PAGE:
Sports Illustrated has an interview with Reby Hardy regarding the ongoing dispute between the Hardys and Anthem Sports over the “Broken” intellectual property. Below are a couple of highlights:

Are the Hardys willing to go to court to pursue the IP? Are you optimistic of a judge or jury ruling in your favor?

“Going to the court is not like going to the grocery store. There is a lot of money involved in a legal case, which is another reason why Anthem is dragging this out as long as they can. Jeff Jarrett said, “Just keep dragging it out, they’ll get tired of spending money.” We would rather settle this like civil human beings, which is what we have tried to do for months and months.

“There are so many things that, if we choose to go to court, we can also add into the case. Senor Benjamin, who is my father, never signed a release to have his image be marketed. Technically, they should not have been able to air his footage. They do not have a release for my son, Maxel, who had no written documents saying he could be on set at Universal Studios, which could jeopardize their relationship with the place where they film on a monthly basis. There is also the fact that I created?shot, directed, and edited?so much footage that I never gave them a release to use, either.”

Anthem also denies that it ever asked for a significant percent of Hardy merchandise, including Jeff Hardy’s art work and music, as well as stated that the contracts offered to Matt and Jeff were almost close to equal in terms of pay. Is the company being truthful, and where do we go from here?

“We literally have those documents in email form from Ed Nordholm.

“In one of the contracts, Anthem snuck in a percentage the company would be owed from any income from and The fact that they would feel entitled to that is a joke. Jeff Hardy’s site is literally his paintings and music; it has nothing to do with wrestling and is an artistic venture. Why are they entitled to any of that? To slide that into the contract was a real shady move, and we have the documents to prove it.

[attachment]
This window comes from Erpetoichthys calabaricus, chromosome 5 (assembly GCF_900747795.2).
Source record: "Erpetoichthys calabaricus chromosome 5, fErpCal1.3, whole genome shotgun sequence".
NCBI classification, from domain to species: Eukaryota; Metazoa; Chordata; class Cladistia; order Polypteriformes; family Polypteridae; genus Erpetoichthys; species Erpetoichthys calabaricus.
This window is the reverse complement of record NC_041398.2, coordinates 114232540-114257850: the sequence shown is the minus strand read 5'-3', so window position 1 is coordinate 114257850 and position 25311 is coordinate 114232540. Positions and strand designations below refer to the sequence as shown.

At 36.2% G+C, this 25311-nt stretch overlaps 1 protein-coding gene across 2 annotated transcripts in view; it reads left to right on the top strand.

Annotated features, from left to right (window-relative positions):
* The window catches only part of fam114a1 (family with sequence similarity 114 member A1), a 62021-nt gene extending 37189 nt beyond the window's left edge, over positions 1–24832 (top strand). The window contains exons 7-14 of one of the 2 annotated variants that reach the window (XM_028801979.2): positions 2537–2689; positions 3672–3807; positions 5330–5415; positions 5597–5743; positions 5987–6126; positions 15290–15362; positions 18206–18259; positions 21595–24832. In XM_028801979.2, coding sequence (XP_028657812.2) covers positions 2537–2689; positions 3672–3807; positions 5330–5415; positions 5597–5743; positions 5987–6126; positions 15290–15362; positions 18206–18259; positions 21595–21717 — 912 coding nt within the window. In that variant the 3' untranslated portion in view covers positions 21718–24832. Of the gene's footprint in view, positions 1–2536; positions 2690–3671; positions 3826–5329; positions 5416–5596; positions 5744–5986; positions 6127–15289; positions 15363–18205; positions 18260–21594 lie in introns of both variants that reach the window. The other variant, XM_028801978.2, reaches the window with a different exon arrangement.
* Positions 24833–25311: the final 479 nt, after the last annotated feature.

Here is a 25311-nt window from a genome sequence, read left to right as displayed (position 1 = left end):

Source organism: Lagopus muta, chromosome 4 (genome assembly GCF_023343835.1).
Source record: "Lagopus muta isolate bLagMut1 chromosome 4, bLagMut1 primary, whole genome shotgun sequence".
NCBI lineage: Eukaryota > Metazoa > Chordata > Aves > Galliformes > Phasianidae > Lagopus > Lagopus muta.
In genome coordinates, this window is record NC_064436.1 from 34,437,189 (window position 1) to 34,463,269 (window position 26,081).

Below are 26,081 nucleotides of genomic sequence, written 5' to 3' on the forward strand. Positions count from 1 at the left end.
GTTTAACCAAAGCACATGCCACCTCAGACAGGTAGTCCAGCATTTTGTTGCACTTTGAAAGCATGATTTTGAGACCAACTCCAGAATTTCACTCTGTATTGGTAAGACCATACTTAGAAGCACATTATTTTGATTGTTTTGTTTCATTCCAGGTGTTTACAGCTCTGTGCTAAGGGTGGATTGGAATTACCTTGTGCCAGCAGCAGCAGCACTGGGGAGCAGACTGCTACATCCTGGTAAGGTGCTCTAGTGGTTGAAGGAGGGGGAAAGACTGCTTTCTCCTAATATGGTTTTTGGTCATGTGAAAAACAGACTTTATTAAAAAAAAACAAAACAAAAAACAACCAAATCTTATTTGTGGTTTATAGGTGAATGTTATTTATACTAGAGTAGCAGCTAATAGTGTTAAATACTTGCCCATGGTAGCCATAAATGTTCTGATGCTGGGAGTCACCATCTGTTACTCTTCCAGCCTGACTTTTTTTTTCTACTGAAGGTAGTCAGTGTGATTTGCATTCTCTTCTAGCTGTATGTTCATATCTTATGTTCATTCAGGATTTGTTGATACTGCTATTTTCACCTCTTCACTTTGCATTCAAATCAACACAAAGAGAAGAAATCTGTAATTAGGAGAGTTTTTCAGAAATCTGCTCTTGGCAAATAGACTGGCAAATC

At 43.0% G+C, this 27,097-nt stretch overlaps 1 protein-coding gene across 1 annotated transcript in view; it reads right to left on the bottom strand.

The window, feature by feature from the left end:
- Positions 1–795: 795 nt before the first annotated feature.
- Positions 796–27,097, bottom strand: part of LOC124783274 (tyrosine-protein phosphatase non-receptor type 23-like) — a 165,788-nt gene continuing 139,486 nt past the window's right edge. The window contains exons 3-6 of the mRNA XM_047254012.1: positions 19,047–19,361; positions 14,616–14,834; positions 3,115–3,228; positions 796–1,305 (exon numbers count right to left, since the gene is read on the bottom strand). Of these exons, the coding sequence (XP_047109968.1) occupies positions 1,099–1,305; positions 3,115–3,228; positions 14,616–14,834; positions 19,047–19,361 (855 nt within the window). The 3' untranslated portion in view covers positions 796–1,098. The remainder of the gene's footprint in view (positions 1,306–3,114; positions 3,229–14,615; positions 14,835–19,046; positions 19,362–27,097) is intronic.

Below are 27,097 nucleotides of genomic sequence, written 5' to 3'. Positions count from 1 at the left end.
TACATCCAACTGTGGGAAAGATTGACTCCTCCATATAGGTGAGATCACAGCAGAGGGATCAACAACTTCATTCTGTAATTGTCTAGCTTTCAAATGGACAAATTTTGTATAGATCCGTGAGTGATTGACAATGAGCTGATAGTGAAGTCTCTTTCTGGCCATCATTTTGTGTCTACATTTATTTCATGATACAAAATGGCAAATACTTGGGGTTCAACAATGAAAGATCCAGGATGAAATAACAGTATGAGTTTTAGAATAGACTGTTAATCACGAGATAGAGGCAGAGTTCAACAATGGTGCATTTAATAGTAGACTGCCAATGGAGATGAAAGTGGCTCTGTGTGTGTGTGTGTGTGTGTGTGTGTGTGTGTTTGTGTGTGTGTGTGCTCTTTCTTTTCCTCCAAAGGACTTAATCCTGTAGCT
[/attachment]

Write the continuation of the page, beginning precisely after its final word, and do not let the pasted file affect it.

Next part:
“Jeff Jarrett’s plan was to give Jeff Hardy all the money, and he actually said to pay Matt as little as possible because he believed Matt could not go anywhere without Jeff Hardy. I had reservations about WWE for a long time, but I forgot all of my reservations and our loyalty to the TNA brand after I learned that.

“F— these guys, to put it bluntly. After Matt financed his own shoots and put hours and hours of his own time writing the shows? F— these guys. We didn’t have any scripts. They’re claiming IP, they’re claiming this is their character and development, but we never had one script or one shoot sheet. That was all Matt pouring himself into the character and dedicating himself to it.

“The amount of time and effort he put into this made it his brainchild, which is why this is more of a personal matter than business. It was all our creation, and we can easily prove that it was all us, and it’s nothing but ego on their end. Matt refused to re-sign, they really believed that he could not go anywhere else, and we called them out on their bluff. Ed Nordholm actually told Jeff Hardy’s attorney, “Tell them to go to WWE.” Is that the way you negotiate? To try to get someone to sign a s— contract to work at your s— company for s— money? When it comes down to it, this comes down to their ego versus all of the time, effort, and passion we have put into this project and gimmick.

“This is a personal investment vs. ego. I feel like there will never be an agreement without going to court.”

Reby also discussed Anthem thinking they own the “Broken” gimmick, Anthem saying that Matt asked for an extra $100,000 during contract negotiations and more. You can read the full interview by clicking here.

Source: Sports Illustrated

Charles Maynard contributed to this article.

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